The DSP-1000, when the final version hits the market later in the year, will be able to digitally encode hi-fi stereo sound on a high-density floppy disk, which would normally be able to record only a few seconds of digital audio if it used a recording method similar to that of Compact Disc. The secret is a revolutionary data compression method which uses psycho-acoustics - studies of the way sound is perceived - to determine which parts of an audio signal are essential to the listener. Sounds which are too soft to be perceived can be removed from the data without affecting the overall quality, by the intelligent software in this machine.
The sixteen-bit digital-to-analogue and analogue-to-digital converters used in the DSP-1000 resemble those found in Compact Disc players. The difference of course is in the storage format, which when perfected would open up a number of intriguing possibilities. Steps towards this are on hand in the forming of the DSP-2000 AudioComputer, currently operating as digital mixer/recording environment but soon to feature a staggering range of additional features.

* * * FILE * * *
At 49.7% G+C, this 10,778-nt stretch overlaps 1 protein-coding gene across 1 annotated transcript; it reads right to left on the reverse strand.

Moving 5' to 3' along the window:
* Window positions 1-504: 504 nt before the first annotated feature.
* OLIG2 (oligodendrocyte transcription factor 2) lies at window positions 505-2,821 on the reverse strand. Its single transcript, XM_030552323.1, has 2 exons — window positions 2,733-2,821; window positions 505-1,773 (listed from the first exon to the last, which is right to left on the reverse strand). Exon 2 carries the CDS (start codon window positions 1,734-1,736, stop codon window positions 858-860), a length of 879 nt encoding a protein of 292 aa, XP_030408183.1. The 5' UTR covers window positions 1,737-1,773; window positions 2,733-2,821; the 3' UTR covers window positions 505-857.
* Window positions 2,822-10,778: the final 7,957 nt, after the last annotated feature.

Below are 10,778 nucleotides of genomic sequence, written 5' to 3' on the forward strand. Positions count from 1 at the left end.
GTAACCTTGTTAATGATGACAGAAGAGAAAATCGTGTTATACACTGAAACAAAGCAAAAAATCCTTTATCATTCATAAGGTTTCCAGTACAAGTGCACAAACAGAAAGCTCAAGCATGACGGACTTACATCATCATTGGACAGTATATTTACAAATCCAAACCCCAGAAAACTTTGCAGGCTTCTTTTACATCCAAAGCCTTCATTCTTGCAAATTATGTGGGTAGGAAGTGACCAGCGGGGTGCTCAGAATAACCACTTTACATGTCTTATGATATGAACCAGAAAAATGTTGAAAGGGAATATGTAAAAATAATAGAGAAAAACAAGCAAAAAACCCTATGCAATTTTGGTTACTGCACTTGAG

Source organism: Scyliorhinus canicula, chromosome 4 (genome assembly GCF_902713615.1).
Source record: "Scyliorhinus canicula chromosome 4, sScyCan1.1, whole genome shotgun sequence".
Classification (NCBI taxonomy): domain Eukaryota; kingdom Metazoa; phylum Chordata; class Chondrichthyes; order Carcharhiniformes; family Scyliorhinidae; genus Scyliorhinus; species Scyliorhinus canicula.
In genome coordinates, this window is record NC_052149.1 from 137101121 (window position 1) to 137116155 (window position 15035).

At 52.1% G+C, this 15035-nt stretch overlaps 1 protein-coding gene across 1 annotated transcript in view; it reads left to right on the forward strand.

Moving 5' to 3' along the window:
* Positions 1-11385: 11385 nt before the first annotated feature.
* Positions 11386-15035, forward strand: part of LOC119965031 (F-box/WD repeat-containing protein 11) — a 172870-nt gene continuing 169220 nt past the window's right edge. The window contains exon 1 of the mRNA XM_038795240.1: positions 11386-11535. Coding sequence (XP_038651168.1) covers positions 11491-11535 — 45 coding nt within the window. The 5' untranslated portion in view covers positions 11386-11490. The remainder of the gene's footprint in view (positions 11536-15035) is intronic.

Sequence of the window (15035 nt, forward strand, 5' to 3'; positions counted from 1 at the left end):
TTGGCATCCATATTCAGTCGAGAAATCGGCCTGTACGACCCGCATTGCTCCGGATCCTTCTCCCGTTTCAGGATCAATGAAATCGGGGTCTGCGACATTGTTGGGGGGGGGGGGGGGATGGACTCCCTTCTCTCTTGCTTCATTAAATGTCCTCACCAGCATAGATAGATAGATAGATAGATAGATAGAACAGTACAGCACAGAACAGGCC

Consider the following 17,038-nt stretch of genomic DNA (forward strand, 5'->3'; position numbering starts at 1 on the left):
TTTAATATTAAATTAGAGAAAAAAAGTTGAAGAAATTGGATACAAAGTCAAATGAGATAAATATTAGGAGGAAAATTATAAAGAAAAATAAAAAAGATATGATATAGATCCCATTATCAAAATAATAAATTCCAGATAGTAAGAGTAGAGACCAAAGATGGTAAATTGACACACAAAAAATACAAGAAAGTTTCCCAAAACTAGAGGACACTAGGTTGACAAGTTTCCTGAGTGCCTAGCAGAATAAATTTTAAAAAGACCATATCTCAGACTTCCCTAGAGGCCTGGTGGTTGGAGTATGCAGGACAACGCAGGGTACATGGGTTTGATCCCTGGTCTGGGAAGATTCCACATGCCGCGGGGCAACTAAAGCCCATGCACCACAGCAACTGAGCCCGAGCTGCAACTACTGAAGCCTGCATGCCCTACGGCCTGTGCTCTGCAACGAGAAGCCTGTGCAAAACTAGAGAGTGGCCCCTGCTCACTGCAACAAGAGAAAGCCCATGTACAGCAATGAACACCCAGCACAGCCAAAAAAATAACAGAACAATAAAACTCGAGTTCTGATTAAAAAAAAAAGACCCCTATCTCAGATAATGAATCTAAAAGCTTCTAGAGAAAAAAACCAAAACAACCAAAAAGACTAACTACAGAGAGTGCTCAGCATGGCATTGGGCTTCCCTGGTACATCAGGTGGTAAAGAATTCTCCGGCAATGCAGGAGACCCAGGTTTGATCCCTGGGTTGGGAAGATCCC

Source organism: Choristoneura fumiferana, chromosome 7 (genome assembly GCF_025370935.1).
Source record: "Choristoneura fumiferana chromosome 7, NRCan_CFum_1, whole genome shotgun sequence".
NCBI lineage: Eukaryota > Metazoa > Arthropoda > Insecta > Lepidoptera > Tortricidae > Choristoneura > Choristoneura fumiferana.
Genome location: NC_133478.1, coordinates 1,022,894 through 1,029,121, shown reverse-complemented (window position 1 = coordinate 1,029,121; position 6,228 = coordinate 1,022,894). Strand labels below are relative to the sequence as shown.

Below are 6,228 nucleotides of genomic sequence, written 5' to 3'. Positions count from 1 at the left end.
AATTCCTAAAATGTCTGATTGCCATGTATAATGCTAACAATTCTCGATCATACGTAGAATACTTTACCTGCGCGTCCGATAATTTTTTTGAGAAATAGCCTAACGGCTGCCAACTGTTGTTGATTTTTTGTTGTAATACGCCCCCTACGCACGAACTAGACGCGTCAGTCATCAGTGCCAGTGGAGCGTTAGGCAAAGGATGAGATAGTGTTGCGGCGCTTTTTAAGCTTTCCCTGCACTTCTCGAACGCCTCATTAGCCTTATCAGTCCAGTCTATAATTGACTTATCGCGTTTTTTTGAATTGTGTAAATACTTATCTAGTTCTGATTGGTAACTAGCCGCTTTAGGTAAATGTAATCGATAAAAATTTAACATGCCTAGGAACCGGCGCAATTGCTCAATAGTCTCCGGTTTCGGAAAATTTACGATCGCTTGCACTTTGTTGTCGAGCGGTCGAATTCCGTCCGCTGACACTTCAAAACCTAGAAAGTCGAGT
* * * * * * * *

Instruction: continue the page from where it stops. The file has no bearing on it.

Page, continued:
Digital audio data could, for instance, be transmitted over telephone lines via a Modem attached to the player. Very complex signal processing could be carried out by software rather than expensive hardware; noise reduction, click elimination, stereo image enhancement, equalisation and effects such as flanging, phasing and digital delay could be yours for the cost of a new item of software. The 'hardware' of a typical home studio could be reduced to a plastic box full of floppy disks.